In this week’s parasha we read about two acts of aggression. In the first, an angel fights with Yaacov but does not prevail. In the second, Levi and Shimon kill all the adult men in the city of Shechem.
We all know that aggression exists and we all know that it is healthier to control your aggression rather than have your aggression control you. But how can we do that? What clues has research given us for controlling our anger and aggression? (By the way, if you think this doesn’t apply to you, read through until the end!)
In a word – mindfulness. Many studies have shown a correlation between more mindfulness and less aggression.
At one extreme, Dr. Ryan Shorey and his colleagues found that men who needed help with substance abuse were less aggressive if they were more mindful. Even in this extreme population of men about 25 years old, some were generally more mindful while others were generally less mindful. And those men who were more mindful were less verbally and less physically aggressive.
In a less extreme example, Dr. Ashley Borders and her colleagues found that men and women undergraduates were also less aggressive when they were more mindful. Again, this included both less physical aggression and less verbal aggression.
And in another extreme situation, Dr. Nirbhay N. Singh taught a man with mental illness and cognitive impairment to meditate on the soles of his feet when he felt aggressive feelings coming on. The man was able to “graduate” from an inpatient facility to living in the community. Dr. Singh showed that a mindfulness meditation was able to “short-circuit” the aggressive feelings and calm the man down.
Many, many people are victims of verbal or physical aggression in many different forms. If we could increase mindfulness in the aggressors, perhaps we could also decrease the aggression.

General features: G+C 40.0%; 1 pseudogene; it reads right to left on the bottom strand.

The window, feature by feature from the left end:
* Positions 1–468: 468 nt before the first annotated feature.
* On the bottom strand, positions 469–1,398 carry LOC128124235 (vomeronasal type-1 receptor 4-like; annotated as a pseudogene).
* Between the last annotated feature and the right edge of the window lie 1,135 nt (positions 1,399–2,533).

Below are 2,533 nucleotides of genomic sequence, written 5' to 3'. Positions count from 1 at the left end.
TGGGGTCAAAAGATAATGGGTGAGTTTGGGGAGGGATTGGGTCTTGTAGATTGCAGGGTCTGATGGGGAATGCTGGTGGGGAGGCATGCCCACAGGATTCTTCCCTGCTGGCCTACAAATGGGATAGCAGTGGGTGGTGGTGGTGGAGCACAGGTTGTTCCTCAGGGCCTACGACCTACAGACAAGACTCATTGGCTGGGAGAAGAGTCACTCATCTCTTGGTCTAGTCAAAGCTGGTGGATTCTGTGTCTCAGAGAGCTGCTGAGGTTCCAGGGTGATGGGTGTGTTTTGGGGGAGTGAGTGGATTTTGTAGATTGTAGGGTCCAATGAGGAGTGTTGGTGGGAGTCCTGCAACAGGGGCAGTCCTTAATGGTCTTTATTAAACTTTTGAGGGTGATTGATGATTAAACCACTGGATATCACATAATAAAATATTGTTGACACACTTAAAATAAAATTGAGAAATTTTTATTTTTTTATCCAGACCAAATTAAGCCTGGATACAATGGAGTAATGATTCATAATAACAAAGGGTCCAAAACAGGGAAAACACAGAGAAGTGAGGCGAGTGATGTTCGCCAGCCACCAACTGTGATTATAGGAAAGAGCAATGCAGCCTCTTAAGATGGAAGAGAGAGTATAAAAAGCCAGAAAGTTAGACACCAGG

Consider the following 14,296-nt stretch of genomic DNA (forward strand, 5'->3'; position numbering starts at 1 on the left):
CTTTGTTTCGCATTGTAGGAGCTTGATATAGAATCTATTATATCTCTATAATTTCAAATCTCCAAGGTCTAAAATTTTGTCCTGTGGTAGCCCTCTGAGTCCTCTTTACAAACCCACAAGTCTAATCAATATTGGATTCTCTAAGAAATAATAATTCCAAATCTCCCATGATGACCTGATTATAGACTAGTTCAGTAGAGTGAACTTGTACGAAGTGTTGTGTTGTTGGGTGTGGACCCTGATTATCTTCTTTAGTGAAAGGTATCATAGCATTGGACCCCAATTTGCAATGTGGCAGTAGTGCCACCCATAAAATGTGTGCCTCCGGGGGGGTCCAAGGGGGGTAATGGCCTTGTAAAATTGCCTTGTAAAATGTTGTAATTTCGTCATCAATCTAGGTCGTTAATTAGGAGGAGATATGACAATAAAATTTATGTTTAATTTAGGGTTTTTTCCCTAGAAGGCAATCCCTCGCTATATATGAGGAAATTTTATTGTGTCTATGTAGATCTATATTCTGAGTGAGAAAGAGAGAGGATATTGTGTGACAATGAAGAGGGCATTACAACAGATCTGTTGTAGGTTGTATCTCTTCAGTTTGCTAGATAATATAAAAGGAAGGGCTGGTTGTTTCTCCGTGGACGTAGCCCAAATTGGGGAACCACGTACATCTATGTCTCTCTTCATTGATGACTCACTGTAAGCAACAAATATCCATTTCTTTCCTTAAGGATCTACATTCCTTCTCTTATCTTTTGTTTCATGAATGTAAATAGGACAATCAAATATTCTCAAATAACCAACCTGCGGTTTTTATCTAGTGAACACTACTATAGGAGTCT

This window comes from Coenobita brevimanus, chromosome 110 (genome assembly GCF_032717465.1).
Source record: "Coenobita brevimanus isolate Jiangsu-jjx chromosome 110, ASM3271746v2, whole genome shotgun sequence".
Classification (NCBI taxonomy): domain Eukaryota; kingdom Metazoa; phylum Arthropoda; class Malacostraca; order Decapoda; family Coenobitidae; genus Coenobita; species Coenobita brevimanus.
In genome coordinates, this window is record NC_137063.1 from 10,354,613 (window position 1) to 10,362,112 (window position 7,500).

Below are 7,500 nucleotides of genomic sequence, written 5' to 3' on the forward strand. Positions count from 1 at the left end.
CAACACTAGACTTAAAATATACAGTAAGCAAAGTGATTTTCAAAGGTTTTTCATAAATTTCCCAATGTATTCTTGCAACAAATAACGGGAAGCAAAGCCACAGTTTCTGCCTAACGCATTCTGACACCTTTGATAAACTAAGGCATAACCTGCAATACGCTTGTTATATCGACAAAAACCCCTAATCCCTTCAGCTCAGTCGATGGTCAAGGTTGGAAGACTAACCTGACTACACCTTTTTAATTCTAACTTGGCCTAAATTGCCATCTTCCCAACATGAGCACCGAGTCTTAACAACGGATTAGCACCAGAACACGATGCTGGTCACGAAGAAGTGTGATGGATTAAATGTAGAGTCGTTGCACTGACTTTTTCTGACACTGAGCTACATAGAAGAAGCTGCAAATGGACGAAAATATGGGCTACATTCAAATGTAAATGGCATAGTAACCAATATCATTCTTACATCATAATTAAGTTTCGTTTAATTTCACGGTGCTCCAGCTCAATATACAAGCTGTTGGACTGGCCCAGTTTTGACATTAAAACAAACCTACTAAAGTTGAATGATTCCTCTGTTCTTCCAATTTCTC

Now, I am sure, that most of you, my readers, think that this doesn’t apply to you. After all, you have never hit anyone, you rarely scream at others, you are not aggressive. Right? While these research studies did not show how mindfulness helps with aggression in the population at large, I have one more study to share.
What about your driving? Dr. Amanda Stephens did a study in 2018 and found that aggressive driving was correlated with being less mindful. Does your blood boil sometimes when you are driving? Would mindfulness help you calm down a bit on the road?
Mindfulness can help us all calm down. Whether we are calming down from upsetting day at work or an upsetting commute on the road. Whether that upset will come out as an aggressive word or an aggressive rant or worse. So be mindful.
The articles discussed in this newsletter are: Shorey, R. C., Anderson, S., & Stuart, G. L. (2015). https://doi.org/10.1177/0886260514548586 and Borders, A., Earleywine, M., & Jajodia, A. (2010). https://doi.org/10.1002/ab.20327 and Singh, N. N., Wahler, R. G., Adkins, A. D., & Myers, R. E. (2003). https://doi.org/10.1016/S0891-4222(03)00026-X